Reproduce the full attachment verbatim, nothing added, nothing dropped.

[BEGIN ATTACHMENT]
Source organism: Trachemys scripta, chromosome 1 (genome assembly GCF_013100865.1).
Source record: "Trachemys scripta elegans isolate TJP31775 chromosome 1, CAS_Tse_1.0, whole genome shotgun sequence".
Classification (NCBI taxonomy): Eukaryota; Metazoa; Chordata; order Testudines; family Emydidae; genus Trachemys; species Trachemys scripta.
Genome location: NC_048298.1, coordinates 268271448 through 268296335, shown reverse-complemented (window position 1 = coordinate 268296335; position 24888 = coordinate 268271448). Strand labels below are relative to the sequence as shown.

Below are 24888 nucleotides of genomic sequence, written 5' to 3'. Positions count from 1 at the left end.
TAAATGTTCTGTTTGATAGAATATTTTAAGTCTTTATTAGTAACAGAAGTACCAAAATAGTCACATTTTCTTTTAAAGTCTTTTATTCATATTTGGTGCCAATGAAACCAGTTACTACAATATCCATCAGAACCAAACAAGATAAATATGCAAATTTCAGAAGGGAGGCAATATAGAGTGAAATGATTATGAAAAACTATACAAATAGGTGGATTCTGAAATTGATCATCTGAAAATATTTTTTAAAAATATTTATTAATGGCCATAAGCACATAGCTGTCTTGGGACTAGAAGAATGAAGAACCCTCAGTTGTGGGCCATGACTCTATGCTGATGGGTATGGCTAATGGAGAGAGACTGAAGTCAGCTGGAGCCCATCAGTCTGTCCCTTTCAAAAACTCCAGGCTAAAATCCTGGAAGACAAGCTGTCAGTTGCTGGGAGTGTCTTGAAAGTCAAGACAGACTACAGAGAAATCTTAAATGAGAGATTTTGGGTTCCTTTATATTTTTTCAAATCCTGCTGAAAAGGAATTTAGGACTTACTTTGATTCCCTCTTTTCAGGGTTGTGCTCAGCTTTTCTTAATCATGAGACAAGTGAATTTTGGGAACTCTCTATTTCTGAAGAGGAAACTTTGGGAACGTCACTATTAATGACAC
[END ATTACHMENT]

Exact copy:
Source organism: Trachemys scripta, chromosome 1 (genome assembly GCF_013100865.1).
Source record: "Trachemys scripta elegans isolate TJP31775 chromosome 1, CAS_Tse_1.0, whole genome shotgun sequence".
Classification (NCBI taxonomy): Eukaryota; Metazoa; Chordata; order Testudines; family Emydidae; genus Trachemys; species Trachemys scripta.
Genome location: NC_048298.1, coordinates 268271448 through 268296335, shown reverse-complemented (window position 1 = coordinate 268296335; position 24888 = coordinate 268271448). Strand labels below are relative to the sequence as shown.

Below are 24888 nucleotides of genomic sequence, written 5' to 3'. Positions count from 1 at the left end.
TAAATGTTCTGTTTGATAGAATATTTTAAGTCTTTATTAGTAACAGAAGTACCAAAATAGTCACATTTTCTTTTAAAGTCTTTTATTCATATTTGGTGCCAATGAAACCAGTTACTACAATATCCATCAGAACCAAACAAGATAAATATGCAAATTTCAGAAGGGAGGCAATATAGAGTGAAATGATTATGAAAAACTATACAAATAGGTGGATTCTGAAATTGATCATCTGAAAATATTTTTTAAAAATATTTATTAATGGCCATAAGCACATAGCTGTCTTGGGACTAGAAGAATGAAGAACCCTCAGTTGTGGGCCATGACTCTATGCTGATGGGTATGGCTAATGGAGAGAGACTGAAGTCAGCTGGAGCCCATCAGTCTGTCCCTTTCAAAAACTCCAGGCTAAAATCCTGGAAGACAAGCTGTCAGTTGCTGGGAGTGTCTTGAAAGTCAAGACAGACTACAGAGAAATCTTAAATGAGAGATTTTGGGTTCCTTTATATTTTTTCAAATCCTGCTGAAAAGGAATTTAGGACTTACTTTGATTCCCTCTTTTCAGGGTTGTGCTCAGCTTTTCTTAATCATGAGACAAGTGAATTTTGGGAACTCTCTATTTCTGAAGAGGAAACTTTGGGAACGTCACTATTAATGACAC